Even polar, we graft together.
I wrench my neck to sky.

What grey. These are my
articles of faith: the land

conceiving food to feed
our child. I’m a simple

nun to that. We’ve no memory
of thaw, but still we haul our scraps

outside, sure with all our might
of resurrection. I fear the empty

belly; the fashioned
seed; the kiwi flown in

from half a world away.
Sometimes my mind

needs a bed under snow. O
Love, tell me nothing but stories

of nothing. I’m so pretty
& there are eagles

at the river. There’s not
a thing like them, nothing.


Aubrey Ryan’s work has appeared recently or is forthcoming in Ant-, Best New Poets, El Aleph, Phantom Limb, Quarterly West, and elsewhere. Her poems have received awards from The Nuclear Age Peace Foundation, Consequence Magazine, Booth Journal, and Tupelo Press, and have been nominated for three Pushcart prizes. Aubrey is the Writer in Residence at the Midwest Writing Center in Iowa where she lives with her husband and small son.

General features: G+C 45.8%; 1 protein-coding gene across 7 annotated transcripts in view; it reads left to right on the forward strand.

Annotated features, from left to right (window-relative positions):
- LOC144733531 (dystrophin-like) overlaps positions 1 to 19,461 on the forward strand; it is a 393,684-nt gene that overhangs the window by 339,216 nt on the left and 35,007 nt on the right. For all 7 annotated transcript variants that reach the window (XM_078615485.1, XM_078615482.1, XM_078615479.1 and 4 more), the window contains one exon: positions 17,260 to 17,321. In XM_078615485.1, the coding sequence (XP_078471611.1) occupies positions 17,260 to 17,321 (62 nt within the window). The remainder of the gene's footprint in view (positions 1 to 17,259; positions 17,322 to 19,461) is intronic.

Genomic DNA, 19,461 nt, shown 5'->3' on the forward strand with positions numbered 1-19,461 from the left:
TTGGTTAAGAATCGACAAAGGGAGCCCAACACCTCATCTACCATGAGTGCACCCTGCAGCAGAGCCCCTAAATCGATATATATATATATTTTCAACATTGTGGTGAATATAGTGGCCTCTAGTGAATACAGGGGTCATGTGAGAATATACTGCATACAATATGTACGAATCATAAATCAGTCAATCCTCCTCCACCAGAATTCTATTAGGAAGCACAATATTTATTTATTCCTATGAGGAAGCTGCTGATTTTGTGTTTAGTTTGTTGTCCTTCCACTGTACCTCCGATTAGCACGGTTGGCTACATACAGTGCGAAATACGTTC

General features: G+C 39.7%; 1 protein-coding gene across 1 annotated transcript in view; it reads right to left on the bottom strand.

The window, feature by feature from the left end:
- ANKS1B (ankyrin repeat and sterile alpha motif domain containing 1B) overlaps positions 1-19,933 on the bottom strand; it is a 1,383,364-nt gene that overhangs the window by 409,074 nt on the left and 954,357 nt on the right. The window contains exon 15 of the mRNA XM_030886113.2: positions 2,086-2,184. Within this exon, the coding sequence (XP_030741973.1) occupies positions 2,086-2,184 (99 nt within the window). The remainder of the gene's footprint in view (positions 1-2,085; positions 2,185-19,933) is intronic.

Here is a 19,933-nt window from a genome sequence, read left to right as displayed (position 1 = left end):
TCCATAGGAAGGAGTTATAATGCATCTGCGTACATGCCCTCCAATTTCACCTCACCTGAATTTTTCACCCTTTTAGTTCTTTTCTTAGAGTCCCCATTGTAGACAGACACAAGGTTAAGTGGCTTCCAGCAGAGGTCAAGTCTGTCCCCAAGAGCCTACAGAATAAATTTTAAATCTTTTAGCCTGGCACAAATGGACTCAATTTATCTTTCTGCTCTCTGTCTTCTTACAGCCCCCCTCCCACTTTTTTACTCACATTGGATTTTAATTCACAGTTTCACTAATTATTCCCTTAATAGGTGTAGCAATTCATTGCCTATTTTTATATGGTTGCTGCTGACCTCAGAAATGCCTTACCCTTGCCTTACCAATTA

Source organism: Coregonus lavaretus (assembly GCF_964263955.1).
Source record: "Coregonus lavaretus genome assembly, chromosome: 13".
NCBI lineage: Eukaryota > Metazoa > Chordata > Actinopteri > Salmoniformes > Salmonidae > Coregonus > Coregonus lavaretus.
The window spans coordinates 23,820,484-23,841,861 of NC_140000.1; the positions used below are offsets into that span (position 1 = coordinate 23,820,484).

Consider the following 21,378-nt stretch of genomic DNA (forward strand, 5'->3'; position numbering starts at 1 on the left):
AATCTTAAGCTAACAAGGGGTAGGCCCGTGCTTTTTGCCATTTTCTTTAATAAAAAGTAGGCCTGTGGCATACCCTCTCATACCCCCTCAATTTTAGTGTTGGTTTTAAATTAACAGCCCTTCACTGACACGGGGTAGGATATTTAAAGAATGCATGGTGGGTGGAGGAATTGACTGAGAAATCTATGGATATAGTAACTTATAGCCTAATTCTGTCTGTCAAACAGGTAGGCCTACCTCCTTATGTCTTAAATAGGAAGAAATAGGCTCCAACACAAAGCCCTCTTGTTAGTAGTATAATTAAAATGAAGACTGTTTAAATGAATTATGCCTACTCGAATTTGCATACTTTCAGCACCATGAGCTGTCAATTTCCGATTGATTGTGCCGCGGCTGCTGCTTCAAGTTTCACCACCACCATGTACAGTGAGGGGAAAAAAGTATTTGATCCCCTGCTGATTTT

One comment

  1. Pingback: Issue Nine, October 2014 | Matter

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